Additionally, the police would not allow media coverage of police operations such as identification parades and swoops, he emphasized, while also cautioning the police to, on no account, release such pictures to the media.
Mr Eklu, speaking at a Police-Ghana Journalist Association (GJA) media engagement in Kumasi last Thursday, said it was important media personnel adhered to ethical norms by ensuring that the gory faces or bodies of dead accident victims or even criminals, did not show in the public domain.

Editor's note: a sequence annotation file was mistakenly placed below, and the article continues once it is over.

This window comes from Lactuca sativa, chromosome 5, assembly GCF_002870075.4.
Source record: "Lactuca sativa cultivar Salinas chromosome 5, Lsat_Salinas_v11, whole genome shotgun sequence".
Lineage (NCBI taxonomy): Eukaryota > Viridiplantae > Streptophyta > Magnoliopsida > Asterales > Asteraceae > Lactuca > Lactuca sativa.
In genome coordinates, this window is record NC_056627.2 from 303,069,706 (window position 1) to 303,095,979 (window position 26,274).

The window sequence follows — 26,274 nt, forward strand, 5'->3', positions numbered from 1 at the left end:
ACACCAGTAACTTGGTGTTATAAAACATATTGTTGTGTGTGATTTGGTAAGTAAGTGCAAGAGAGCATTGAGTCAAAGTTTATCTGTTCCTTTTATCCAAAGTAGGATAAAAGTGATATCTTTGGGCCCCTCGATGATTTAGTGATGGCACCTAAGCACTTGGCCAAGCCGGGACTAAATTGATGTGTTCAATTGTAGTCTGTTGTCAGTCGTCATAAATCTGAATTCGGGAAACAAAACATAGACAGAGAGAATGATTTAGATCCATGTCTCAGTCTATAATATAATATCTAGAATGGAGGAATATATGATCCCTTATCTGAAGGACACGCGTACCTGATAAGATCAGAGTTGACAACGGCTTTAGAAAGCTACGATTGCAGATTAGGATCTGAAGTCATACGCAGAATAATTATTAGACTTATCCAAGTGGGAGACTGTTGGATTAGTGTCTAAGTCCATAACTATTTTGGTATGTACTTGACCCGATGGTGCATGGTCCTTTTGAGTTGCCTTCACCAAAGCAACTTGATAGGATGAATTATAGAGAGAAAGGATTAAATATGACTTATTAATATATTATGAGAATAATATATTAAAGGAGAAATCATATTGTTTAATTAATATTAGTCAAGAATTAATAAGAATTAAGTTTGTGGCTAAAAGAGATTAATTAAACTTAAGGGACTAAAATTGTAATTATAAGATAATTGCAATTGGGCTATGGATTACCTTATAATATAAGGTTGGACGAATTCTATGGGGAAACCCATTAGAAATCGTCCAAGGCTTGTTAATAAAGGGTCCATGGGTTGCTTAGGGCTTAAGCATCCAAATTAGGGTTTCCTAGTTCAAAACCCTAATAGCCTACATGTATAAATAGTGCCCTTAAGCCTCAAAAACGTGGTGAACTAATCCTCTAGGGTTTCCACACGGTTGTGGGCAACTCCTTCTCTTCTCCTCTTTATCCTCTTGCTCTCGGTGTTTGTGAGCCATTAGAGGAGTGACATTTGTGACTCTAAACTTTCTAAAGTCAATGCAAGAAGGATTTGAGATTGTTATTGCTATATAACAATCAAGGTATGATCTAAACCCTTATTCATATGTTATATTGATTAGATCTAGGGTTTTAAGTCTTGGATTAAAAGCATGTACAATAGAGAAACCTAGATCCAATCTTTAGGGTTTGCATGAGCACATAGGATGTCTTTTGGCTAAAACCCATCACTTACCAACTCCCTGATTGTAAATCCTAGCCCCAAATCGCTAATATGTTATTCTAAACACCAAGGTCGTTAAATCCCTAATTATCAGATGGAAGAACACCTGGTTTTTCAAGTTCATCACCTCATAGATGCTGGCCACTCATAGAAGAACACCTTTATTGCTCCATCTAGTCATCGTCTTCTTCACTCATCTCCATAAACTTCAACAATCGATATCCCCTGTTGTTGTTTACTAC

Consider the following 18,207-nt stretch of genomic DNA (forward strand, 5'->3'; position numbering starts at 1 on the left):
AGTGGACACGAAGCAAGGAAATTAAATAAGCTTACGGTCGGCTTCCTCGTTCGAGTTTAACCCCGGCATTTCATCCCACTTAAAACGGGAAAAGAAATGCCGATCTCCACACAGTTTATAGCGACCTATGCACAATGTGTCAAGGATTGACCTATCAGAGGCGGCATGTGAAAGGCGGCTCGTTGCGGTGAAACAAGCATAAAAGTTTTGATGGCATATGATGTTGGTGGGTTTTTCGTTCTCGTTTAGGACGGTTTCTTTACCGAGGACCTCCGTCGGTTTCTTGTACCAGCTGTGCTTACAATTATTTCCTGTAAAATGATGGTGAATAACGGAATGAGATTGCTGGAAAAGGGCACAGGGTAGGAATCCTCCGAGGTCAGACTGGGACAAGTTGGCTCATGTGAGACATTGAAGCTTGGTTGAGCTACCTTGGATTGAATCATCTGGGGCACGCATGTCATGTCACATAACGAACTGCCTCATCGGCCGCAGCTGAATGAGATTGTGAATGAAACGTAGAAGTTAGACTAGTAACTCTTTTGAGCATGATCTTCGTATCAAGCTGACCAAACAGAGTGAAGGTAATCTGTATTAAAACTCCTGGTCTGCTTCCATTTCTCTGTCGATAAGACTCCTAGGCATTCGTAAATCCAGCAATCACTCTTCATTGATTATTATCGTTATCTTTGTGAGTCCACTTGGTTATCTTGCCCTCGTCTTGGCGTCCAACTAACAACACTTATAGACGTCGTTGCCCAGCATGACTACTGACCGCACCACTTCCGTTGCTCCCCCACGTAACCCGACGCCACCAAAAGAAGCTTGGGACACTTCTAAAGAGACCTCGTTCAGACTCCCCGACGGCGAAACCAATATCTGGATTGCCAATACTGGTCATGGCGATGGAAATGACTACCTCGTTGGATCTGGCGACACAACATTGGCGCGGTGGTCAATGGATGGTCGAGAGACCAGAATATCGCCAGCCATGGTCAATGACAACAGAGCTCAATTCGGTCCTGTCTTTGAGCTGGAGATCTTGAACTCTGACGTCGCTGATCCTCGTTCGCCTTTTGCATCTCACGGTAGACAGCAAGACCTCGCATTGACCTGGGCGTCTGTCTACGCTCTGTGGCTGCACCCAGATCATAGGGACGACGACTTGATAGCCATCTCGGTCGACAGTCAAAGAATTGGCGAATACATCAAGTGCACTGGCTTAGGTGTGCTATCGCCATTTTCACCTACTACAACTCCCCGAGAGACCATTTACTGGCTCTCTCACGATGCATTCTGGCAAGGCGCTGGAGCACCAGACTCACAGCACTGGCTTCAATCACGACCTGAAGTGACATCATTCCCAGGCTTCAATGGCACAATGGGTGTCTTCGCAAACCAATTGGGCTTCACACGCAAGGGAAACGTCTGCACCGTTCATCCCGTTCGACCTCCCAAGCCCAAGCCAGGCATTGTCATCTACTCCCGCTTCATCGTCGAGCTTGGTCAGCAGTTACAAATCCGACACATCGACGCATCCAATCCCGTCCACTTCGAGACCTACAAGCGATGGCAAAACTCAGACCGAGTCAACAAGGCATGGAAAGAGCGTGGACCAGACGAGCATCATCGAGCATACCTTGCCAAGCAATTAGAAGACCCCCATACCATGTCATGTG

This would be a way of respecting their rights to human dignity while being careful not to hurt the traditional cultures, sensibilities and emotions of the families that they belonged to. He told the gathering, made up of Senior Journalists from the print, radio and television, that under the new agenda, the police is using the protocol, to seek a stronger partnership with the media to tap its advantage as a channel which can aid the police in its function of providing security, crime detection and prevention.
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